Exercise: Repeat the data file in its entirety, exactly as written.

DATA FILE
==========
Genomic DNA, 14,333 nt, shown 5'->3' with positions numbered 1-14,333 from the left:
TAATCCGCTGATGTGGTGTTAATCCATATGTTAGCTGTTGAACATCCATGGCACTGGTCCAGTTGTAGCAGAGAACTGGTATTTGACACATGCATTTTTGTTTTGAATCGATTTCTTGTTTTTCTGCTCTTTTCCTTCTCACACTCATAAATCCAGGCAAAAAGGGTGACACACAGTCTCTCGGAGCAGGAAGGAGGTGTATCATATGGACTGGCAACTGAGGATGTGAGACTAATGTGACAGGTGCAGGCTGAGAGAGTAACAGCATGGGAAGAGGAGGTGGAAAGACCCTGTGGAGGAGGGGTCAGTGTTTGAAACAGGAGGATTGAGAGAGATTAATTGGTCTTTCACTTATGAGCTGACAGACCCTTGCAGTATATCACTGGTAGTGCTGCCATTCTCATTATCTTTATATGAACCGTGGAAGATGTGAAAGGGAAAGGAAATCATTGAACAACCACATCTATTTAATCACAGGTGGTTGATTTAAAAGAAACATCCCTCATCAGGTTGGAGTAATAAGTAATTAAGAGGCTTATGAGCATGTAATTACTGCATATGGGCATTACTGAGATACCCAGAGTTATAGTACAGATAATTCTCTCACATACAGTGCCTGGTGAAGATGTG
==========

Genomic DNA, 14,333 nt, shown 5'->3' with positions numbered 1-14,333 from the left:
TAATCCGCTGATGTGGTGTTAATCCATATGTTAGCTGTTGAACATCCATGGCACTGGTCCAGTTGTAGCAGAGAACTGGTATTTGACACATGCATTTTTGTTTTGAATCGATTTCTTGTTTTTCTGCTCTTTTCCTTCTCACACTCATAAATCCAGGCAAAAAGGGTGACACACAGTCTCTCGGAGCAGGAAGGAGGTGTATCATATGGACTGGCAACTGAGGATGTGAGACTAATGTGACAGGTGCAGGCTGAGAGAGTAACAGCATGGGAAGAGGAGGTGGAAAGACCCTGTGGAGGAGGGGTCAGTGTTTGAAACAGGAGGATTGAGAGAGATTAATTGGTCTTTCACTTATGAGCTGACAGACCCTTGCAGTATATCACTGGTAGTGCTGCCATTCTCATTATCTTTATATGAACCGTGGAAGATGTGAAAGGGAAAGGAAATCATTGAACAACCACATCTATTTAATCACAGGTGGTTGATTTAAAAGAAACATCCCTCATCAGGTTGGAGTAATAAGTAATTAAGAGGCTTATGAGCATGTAATTACTGCATATGGGCATTACTGAGATACCCAGAGTTATAGTACAGATAATTCTCTCACATACAGTGCCTGGTGAAGATGTG